Institute of Archaeology


UCL Institute of Archaeology contributions to COP26

21 October 2021

In the lead up to COP26, the United Nations Climate Change Conference, we are highlighting how UCL Institute of Archaeology research contributes to Climate Change Research, Policy and Practice.

COP26 Venue, Glasgow (Image courtesy of Rodney Harrison)

As COP26, the United Nations Climate Change Conference, will take place in Glasgow from the 31 October to 12 November, here some of the ways in which Institute of Archaeology researchers are contributing to the understanding of past and present climates, reaching the aims of the sustainable development goals, climate action, climate justice, and to the COP26 conference itself.

Dorian Fuller and his team research ancient agriculture, plant domestication and its impact on social and environmental change from prehistory to ancient historical times, especially in Asia and Africa, including extended field research in India, China, Japan and Turkey. He also works on the response of past human societies to climatic changes. These are issues considered by a number of researchers as part of the Institute’s Anthropocene Research Network.

Matt Pope and colleagues at Archaeology South-East are involved in a number of projects exploring the impacts of climate change on coastal heritage sites, including a long-term project with Jersey Heritage to protect the site of La Cotte de St Brelade from accelerated marine erosion caused by more frequent storms and rising sea levels and a pilot project exploring how heritage sites at risk from coastal erosion/climate change can be rapidly surveyed ahead of their potential loss.

The official logo of the 26th UN Climate Change Conference of the Parties (COP26), 2021 (Wikimedia Commons: Contains public sector information licensed under the Open Government Licence v3.0.)

Julia Shaw’s recent research focuses on the deep history of medico-environmental worldviews and its relevance for discourse on the global biodiversity and climate-change crises. Her forthcoming book focuses on interactions between lowland irrigated agriculture and upland forest-based lifeways, and corresponding monastic, state, and 'alternative’ community governmentalities of land and water resources in India, drawing also on her work on contemporary attitudes towards urban wildlife, 'pests' and pesticides. She is a member of UCL Anthropocene and its Chemical Exposures reading group.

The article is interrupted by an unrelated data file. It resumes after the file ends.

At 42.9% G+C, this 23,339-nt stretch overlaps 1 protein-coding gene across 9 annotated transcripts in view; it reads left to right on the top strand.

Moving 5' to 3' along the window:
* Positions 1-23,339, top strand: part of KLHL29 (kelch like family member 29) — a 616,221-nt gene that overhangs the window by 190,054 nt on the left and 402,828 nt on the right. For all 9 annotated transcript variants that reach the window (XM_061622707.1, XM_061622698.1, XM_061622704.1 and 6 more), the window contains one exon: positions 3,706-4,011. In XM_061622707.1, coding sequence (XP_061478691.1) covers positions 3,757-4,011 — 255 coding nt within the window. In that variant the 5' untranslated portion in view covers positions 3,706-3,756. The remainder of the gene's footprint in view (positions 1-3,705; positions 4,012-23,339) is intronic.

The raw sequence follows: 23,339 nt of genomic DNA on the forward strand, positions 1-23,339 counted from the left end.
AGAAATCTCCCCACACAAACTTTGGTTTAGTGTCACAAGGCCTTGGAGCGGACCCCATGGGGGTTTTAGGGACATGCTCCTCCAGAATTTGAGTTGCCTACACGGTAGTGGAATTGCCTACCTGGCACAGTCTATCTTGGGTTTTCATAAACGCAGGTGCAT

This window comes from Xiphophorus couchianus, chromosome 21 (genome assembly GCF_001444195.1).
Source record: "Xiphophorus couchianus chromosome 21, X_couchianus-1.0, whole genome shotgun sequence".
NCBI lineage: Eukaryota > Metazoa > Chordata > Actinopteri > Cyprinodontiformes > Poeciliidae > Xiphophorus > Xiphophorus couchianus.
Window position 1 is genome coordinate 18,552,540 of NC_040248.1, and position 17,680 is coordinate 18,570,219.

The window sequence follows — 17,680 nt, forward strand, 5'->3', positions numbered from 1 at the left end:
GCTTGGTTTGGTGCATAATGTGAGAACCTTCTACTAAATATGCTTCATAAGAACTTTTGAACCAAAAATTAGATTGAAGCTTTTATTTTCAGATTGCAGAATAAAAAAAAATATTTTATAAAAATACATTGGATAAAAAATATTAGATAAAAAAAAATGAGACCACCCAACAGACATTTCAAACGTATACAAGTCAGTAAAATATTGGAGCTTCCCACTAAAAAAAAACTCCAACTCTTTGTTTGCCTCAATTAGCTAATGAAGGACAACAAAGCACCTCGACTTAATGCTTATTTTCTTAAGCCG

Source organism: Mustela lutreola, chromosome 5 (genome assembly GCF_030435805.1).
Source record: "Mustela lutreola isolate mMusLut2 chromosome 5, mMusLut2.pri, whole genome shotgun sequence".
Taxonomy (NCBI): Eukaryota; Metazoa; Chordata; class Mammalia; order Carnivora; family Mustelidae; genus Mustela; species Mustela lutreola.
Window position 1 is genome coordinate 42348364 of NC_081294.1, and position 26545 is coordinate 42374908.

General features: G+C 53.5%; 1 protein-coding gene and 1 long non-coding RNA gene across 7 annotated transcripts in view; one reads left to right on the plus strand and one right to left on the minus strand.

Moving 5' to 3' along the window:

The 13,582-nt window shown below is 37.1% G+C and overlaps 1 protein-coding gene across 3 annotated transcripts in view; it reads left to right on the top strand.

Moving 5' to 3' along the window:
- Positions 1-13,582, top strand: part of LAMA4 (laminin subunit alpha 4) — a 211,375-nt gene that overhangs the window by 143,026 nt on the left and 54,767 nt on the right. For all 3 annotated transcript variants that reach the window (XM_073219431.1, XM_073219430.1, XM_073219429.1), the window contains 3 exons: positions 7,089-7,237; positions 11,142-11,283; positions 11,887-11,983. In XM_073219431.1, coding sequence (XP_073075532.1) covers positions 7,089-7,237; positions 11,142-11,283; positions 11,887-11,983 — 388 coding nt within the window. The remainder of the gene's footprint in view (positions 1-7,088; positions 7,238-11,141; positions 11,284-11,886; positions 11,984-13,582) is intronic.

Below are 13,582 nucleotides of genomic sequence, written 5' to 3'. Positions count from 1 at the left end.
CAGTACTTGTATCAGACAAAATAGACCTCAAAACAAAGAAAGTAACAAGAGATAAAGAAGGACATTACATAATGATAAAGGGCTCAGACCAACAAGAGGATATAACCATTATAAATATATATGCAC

She co-organises a Cambridge-based campaigning group called Pesticide-Free Cambridge, aligned with Pesticide Action Network UK, that works with local councils and other stakeholders to explore alternatives to synthetic pesticide use in public and private urban spaces.  Pesticide-Free Cambridge is a member of a coalition of local environmental groups that form part of the national COP26 Coalition which has been involved in a series of related events between September and November. 

Elizabeth Graham’s research explores issues of past and present waste and its future legacies. In particular, it aims to show how waste and end-of-line materials can make positive contributions to soil formation—not as an end but as the first step in returning resources to the environment. Her research is contributing to a re-evaluation of waste as ‘input’ and exploring how this new conceptualisation of waste might be beneficial for some business practices in the era of climate change.

Theano Moussouri explores the role that food heritage can play in achieving a whole-system transformative change and moving towards global food security and nutrition. Janna Oud Ammerveld’s research considers how climate change is being engaged in the work of a variety of heritage managers and policy makers in a number of different countries.

Rodney Harrison will represent UCL at COP26. He is co-lead on Reimagining Museums for Climate Action, an AHRC-funded research project which aims to inspire radical changes in the museum sector to address the climate crisis. With Colin Sterling (UvA) and Henry McGhie (Curating Tomorrow), he is co-curator of the exhibition Reimagining Museums for Climate Action, which is part of the COP26 Green Zone in the Glasgow Science Centre. He will contribute to a number of events both inside and outside of COP26 in Glasgow, including co-organising the panel “Powering climate action through heritage policies, organisations, research and public programmes” which will take place in the COP26 EU Pavilion at 4pm GMT on 11 November. Virtual access to the exhibition is available via the project’s website and as part of the COP26 Digital Green Zone, hosted by Google Arts and Culture. Virtual access to events in the EU Pavilion is available by signing up to the COP26 EU Side Events Online Portal. In addition to the exhibition and events, the project will launch an open access book and museums toolkit at COP26.

Rodney is also a Co-Investigator on the Landscape Futures and the Challenge of Change: Towards Integrated Cultural/Natural Heritage Decision Making, which responds directly to the challenge that accelerated climate and environmental change poses for the natural and cultural heritage sector. A collaboration with the University of Exeter, The National Trust, Historic England and Natural England, Landscape Futures is an AHRC Impact and Engagement Follow-on from the Heritage Futures project, and is funded as part of the UKRI Landscape Decisions programme. Landscape Futures research features in the Historic Environment Forum’s Heritage Responds Report and ClimateChange Story Map, highlighting how heritage organisations are addressing the challenges of climate change. Rodney is one of two academic co-leads on the IoA’s new BA Heritage degree programme, which will accept its first cohort of students in 2023 and be part of the new UCL East School for Creative and Cultural Industries.

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